The salad dressing aisle in the grocery store is chock full of flavor variations and styles. Unfortunately, almost all are heavily salted, heavily sugared, and just plain Unclean. Even brands that promote themselves as fat free or "healthier" alternatives are just as bad.

The ingredients in Kraft Fat Free Italian Dressing:

water, vinegar, high fructose corn syrup, corn syrup, salt, contains less than 2% of parmesan cheese (part-skim milk, cheese culture, salt, enzymes), garlic, onion juice, whey, phosphoric acid, xanthan gum, potassium sorbate and calcium disodium edta as preservatives, yeast extract, spice, red bell peppers, lemon juice concentrate, dried garlic, buttermilk, caramel color, sodium phosphate, enzymes, oleoresin paprika

Water, vinegar, sugar, sugar, salt. Yum ( not )!

Fake salad dressing comes in a bottle. There is no way around it; real salad dressing is made at home in small batches.

Real Italian dressing is olive oil, vinegar, perhaps a few herbs, and salt and pepper. Pretty simple and definitely made of stuff that’s good for you and that you can easily envision in its natural state. We all know that olive oil is a healthy oil and the rest of the ingredients don’t have any real drawbacks. The best part is that you can tailor this dressing to your own liking. Add minced garlic, or pepperoncini juice instead of salt.

Tuesday, June 21, 2011

Have you Tried: Dragon Fruit?

 Dragon Fruit is a very odd looking fruit - a native of Central America, it is now common in Asiatic cooking and the sweet flesh is often used in desserts. It is a refreshing fruit, but for its exotic is quite mild and the flavor can be easily overwhelmed by more fragrant fruits like strawberries. Also, dragon fruit isn't inexpensive because it is difficult to get to market. A medium to large fruit can cost $4 - $6 a piece. However, if you have the chance to try this newcomer to the American fruit scene...try it! It is loaded with antioxidents and nutrients. Dragon Fruit is high in fiber, Vitamin C, and Vitamins B1, 2, and 3.

To choose a ripe dragon fruit: look for bright, even-colored skin. Dragon fruit can be a pinkish red, as above, or a yellow color. If the fruit has a lot of blotches, it may be over-ripe (a few is normal). Another sign of over-ripe dragon fruit is a very dry, brittle brown stem, or brown on the tips of the "leaves". Hold the dragon fruit in your palm and try pressing the skin with your thumb or fingers - it should give a little (like a ripe kiwi), but shouldn't be too soft or mushy. If it's very firm, it will need to ripen for a few days.

Once you slice it open, you can separate the flesh from the skin with a spoon, as you would do to a kiwi fruit. The little black seeds that speckle it are entirely edible. The skin, however, is not edible. Remove any pink flesh that happens to cling to the creamy white inside.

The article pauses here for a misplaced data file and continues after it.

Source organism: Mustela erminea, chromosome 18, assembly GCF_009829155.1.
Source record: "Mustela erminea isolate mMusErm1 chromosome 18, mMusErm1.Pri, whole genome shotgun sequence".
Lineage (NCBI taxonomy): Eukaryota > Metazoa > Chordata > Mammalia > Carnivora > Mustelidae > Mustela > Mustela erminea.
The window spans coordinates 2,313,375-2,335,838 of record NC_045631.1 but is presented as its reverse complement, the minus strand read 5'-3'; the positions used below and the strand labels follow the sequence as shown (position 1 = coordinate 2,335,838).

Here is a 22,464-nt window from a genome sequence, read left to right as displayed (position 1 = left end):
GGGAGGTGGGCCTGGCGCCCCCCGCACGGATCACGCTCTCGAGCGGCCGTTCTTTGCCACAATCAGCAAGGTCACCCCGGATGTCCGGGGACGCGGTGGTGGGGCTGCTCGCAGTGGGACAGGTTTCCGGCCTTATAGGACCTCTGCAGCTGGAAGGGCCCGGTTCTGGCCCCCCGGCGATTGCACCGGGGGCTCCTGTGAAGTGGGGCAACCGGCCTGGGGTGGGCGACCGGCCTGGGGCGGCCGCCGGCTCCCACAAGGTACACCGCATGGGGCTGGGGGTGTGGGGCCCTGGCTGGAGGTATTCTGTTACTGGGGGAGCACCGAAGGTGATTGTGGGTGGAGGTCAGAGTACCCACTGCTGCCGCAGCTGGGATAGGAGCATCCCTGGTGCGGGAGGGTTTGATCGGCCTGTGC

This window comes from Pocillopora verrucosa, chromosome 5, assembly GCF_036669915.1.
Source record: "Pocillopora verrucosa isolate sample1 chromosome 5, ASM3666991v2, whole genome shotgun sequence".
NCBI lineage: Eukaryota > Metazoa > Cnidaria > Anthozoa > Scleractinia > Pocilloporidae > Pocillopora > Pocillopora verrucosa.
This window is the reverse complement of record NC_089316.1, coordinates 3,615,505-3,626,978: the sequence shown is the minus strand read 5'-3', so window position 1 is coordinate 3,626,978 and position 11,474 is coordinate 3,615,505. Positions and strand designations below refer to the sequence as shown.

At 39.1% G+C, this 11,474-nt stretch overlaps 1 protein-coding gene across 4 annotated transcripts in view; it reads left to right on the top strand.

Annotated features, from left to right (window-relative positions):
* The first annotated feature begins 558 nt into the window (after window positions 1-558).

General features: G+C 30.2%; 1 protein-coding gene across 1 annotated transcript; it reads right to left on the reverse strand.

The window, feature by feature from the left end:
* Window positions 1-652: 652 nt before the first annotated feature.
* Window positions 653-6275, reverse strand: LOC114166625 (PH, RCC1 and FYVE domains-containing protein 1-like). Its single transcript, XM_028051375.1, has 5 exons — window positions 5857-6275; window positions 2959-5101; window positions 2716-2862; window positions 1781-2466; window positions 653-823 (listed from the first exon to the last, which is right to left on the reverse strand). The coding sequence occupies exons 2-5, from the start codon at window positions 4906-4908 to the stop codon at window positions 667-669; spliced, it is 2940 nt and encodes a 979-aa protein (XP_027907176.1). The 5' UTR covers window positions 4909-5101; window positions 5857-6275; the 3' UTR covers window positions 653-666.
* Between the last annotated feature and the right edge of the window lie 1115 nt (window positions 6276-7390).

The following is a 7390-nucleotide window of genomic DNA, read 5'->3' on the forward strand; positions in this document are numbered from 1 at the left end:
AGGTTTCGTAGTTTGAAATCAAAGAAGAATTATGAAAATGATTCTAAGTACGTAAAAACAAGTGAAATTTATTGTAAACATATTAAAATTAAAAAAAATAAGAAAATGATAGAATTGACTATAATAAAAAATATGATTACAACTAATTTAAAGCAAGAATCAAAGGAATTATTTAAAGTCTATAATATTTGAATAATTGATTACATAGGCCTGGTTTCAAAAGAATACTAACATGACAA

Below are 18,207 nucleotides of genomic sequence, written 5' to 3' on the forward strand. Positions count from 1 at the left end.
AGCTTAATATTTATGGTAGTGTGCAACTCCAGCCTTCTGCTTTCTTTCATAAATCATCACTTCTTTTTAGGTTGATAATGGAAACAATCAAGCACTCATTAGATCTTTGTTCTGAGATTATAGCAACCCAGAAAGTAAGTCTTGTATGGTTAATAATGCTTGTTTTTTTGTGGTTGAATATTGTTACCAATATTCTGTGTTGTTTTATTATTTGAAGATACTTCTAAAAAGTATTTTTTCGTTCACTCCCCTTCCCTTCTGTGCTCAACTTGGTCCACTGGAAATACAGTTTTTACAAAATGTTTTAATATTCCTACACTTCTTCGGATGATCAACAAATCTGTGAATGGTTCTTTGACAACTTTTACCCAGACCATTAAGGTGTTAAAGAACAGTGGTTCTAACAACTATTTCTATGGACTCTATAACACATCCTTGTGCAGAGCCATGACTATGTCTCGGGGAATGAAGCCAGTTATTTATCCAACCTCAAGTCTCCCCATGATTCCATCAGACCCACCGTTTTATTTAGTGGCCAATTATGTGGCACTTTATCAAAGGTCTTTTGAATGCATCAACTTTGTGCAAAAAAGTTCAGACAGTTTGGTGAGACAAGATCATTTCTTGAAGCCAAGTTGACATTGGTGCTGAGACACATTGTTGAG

Monday, June 20, 2011

Beware "Enhanced Chicken" - When Is Chicken Not Clean

     American eat an average of 87 pounds of chicken per year, up 81% from 48 pounds in 1980. This makes the plumping practice in poultry processing even more troubling. About one-third of the fresh chicken found in supermarket meat cases has been synthetically saturated with a mix of water, salt, and other additives via needle injections and high-pressure vacuum tumbling. The process is designed to make naturally lean poultry meat juicier and more tender. A 4-ounce serving of what the industry calls "enhanced" poultry can contain as much as 440mg sodium. They blow it up with a sodium broth like a chicken balloon.

     Worse, it's 500% more sodium than is found naturally in untreated chicken. Yet the word "natural" can be used on the labels of these injected birds. USDA labeling policies give poultry companies a green light to label their enhanced products "100% natural" or "all natural," even though they've been injected with ingredients in concentrations that do not naturally occur in a chicken. (Like many foods, chicken contains trace amounts of sodium and other minerals.)
      With injections totaling 15% or more of the meat's weight, a 7-pound enhanced chicken might net only 6 pounds of meat. Do the math: At $2.99 per pound, you've paid a premium of up to $0.45 per pound for added salt and water. This processing method is typically found in the "store brand" no-name trays of chicken breasts - but beware, it can also be found among some of the largest producers of chicken.

     Processors are required to disclose the injections, but the lettering on the packaging can be small and inconspicuous. To know if you're picking up an enhanced product, squint at the fine print, which will list something like, "contains up to 15% chicken broth."

You can also check the ingredient list, and, of course, look for the sodium content on the Nutrition Facts label. If the chicken is truly natural, the sodium content won't stray higher than 70mg per serving. 
 Either buy chicken labeled organic ( it will not be treated with plumping agents ) or inspect your chicken purchases carefully!

Sunday, June 19, 2011

Edamame Salad with Crispy Steak Bits

     I'm always on the lookout for CE recipes that I can make with leftovers from the grill. This one seems just perfect! My family loves edamame, and using steak to flavor the meal rather than be the main focus of the meal is just what I'm looking for.